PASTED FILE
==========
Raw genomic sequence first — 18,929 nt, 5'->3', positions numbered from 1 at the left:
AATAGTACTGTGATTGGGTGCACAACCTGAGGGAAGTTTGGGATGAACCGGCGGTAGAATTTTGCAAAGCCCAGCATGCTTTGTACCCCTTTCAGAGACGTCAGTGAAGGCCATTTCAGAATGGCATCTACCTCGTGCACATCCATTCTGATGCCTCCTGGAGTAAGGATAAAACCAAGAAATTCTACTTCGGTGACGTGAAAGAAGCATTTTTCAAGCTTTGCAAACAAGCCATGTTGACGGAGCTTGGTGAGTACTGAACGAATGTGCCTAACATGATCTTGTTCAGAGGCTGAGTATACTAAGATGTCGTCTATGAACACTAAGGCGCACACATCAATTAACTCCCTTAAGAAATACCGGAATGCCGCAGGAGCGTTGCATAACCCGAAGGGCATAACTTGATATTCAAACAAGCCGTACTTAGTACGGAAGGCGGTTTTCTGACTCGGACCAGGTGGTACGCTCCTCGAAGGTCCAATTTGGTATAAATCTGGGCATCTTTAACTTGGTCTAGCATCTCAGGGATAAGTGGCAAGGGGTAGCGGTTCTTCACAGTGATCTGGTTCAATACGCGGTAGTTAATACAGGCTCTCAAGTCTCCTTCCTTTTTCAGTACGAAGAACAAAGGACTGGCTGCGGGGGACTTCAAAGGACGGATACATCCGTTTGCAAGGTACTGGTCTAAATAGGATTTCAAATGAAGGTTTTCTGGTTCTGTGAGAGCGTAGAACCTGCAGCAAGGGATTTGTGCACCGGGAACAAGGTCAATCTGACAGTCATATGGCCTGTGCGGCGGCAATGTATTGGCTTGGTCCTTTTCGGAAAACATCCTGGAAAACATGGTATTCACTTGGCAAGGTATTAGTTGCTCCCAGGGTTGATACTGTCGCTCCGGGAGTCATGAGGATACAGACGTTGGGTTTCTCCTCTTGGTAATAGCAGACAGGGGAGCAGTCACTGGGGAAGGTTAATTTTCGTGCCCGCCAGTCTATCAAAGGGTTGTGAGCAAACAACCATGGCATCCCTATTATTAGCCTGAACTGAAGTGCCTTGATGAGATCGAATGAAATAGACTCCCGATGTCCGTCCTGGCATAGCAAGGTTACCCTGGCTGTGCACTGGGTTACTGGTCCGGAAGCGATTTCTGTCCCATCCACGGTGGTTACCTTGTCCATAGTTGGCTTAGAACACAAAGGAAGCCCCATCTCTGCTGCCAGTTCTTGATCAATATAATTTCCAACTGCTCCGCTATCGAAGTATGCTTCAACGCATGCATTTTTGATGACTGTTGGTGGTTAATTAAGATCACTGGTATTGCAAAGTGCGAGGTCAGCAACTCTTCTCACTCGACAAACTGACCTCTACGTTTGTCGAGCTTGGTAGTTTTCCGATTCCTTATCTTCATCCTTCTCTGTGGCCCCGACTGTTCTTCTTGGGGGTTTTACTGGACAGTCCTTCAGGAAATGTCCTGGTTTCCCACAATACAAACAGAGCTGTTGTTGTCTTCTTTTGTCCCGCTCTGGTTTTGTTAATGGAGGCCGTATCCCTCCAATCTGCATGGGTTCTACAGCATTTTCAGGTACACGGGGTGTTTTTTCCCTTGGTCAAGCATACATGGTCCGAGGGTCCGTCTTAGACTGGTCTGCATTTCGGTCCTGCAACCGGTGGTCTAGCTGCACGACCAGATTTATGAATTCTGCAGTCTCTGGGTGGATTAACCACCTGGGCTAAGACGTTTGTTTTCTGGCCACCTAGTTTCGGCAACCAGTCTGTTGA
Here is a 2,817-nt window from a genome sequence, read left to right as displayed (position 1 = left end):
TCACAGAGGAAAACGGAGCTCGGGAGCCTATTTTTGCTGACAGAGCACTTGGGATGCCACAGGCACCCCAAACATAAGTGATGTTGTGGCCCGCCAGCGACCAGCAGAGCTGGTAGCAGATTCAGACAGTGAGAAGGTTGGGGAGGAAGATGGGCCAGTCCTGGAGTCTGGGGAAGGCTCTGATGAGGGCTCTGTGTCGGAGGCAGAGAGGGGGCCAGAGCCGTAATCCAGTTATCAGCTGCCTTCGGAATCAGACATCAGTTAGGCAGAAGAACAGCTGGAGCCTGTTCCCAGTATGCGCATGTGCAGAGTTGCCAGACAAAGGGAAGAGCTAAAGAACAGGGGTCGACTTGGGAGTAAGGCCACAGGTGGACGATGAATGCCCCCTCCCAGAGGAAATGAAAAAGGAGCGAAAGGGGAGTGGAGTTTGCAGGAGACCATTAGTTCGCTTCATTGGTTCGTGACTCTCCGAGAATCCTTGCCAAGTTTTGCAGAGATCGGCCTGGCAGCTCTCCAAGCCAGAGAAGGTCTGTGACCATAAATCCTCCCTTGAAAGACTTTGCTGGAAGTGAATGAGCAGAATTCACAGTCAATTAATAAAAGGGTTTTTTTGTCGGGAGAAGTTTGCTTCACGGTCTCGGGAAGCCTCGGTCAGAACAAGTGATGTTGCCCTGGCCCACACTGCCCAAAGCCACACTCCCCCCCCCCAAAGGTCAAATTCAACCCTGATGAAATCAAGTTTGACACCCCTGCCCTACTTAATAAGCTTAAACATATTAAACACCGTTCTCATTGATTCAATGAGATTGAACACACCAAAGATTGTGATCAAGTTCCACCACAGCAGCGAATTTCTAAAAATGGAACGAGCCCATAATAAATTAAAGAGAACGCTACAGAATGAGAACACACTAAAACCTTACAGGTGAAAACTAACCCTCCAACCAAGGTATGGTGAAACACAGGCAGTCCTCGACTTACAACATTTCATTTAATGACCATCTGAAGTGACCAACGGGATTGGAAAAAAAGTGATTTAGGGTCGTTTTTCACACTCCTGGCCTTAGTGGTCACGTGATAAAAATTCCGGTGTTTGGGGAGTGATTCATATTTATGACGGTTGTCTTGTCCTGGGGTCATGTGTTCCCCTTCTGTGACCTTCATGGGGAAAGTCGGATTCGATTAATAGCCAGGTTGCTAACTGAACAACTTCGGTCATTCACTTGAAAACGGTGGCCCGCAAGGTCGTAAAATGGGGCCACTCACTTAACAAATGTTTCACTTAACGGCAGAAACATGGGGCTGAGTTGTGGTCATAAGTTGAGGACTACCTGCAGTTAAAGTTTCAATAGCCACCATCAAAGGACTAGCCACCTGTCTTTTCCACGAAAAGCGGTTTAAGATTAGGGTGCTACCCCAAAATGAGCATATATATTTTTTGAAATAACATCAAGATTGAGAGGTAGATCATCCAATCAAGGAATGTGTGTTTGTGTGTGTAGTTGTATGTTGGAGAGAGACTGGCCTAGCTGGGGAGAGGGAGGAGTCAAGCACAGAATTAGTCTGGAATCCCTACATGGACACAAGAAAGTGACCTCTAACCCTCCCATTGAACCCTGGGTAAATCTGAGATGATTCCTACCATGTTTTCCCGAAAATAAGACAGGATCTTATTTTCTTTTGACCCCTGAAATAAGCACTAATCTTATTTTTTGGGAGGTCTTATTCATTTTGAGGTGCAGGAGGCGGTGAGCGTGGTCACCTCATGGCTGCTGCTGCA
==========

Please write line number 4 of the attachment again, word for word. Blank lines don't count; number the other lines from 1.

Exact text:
TCACAGAGGAAAACGGAGCTCGGGAGCCTATTTTTGCTGACAGAGCACTTGGGATGCCACAGGCACCCCAAACATAAGTGATGTTGTGGCCCGCCAGCGACCAGCAGAGCTGGTAGCAGATTCAGACAGTGAGAAGGTTGGGGAGGAAGATGGGCCAGTCCTGGAGTCTGGGGAAGGCTCTGATGAGGGCTCTGTGTCGGAGGCAGAGAGGGGGCCAGAGCCGTAATCCAGTTATCAGCTGCCTTCGGAATCAGACATCAGTTAGGCAGAAGAACAGCTGGAGCCTGTTCCCAGTATGCGCATGTGCAGAGTTGCCAGACAAAGGGAAGAGCTAAAGAACAGGGGTCGACTTGGGAGTAAGGCCACAGGTGGACGATGAATGCCCCCTCCCAGAGGAAATGAAAAAGGAGCGAAAGGGGAGTGGAGTTTGCAGGAGACCATTAGTTCGCTTCATTGGTTCGTGACTCTCCGAGAATCCTTGCCAAGTTTTGCAGAGATCGGCCTGGCAGCTCTCCAAGCCAGAGAAGGTCTGTGACCATAAATCCTCCCTTGAAAGACTTTGCTGGAAGTGAATGAGCAGAATTCACAGTCAATTAATAAAAGGGTTTTTTTGTCGGGAGAAGTTTGCTTCACGGTCTCGGGAAGCCTCGGTCAGAACAAGTGATGTTGCCCTGGCCCACACTGCCCAAAGCCACACTCCCCCCCCCCAAAGGTCAAATTCAACCCTGATGAAATCAAGTTTGACACCCCTGCCCTACTTAATAAGCTTAAACATATTAAACACCGTTCTCATTGATTCAATGAGATTGAACACACCAAAGATTGTGATCAAGTTCCACCACAGCAGCGAATTTCTAAAAATGGAACGAGCCCATAATAAATTAAAGAGAACGCTACAGAATGAGAACACACTAAAACCTTACAGGTGAAAACTAACCCTCCAACCAAGGTATGGTGAAACACAGGCAGTCCTCGACTTACAACATTTCATTTAATGACCATCTGAAGTGACCAACGGGATTGGAAAAAAAGTGATTTAGGGTCGTTTTTCACACTCCTGGCCTTAGTGGTCACGTGATAAAAATTCCGGTGTTTGGGGAGTGATTCATATTTATGACGGTTGTCTTGTCCTGGGGTCATGTGTTCCCCTTCTGTGACCTTCATGGGGAAAGTCGGATTCGATTAATAGCCAGGTTGCTAACTGAACAACTTCGGTCATTCACTTGAAAACGGTGGCCCGCAAGGTCGTAAAATGGGGCCACTCACTTAACAAATGTTTCACTTAACGGCAGAAACATGGGGCTGAGTTGTGGTCATAAGTTGAGGACTACCTGCAGTTAAAGTTTCAATAGCCACCATCAAAGGACTAGCCACCTGTCTTTTCCACGAAAAGCGGTTTAAGATTAGGGTGCTACCCCAAAATGAGCATATATATTTTTTGAAATAACATCAAGATTGAGAGGTAGATCATCCAATCAAGGAATGTGTGTTTGTGTGTGTAGTTGTATGTTGGAGAGAGACTGGCCTAGCTGGGGAGAGGGAGGAGTCAAGCACAGAATTAGTCTGGAATCCCTACATGGACACAAGAAAGTGACCTCTAACCCTCCCATTGAACCCTGGGTAAATCTGAGATGATTCCTACCATGTTTTCCCGAAAATAAGACAGGATCTTATTTTCTTTTGACCCCTGAAATAAGCACTAATCTTATTTTTTGGGAGGTCTTATTCATTTTGAGGTGCAGGAGGCGGTGAGCGTGGTCACCTCATGGCTGCTGCTGCA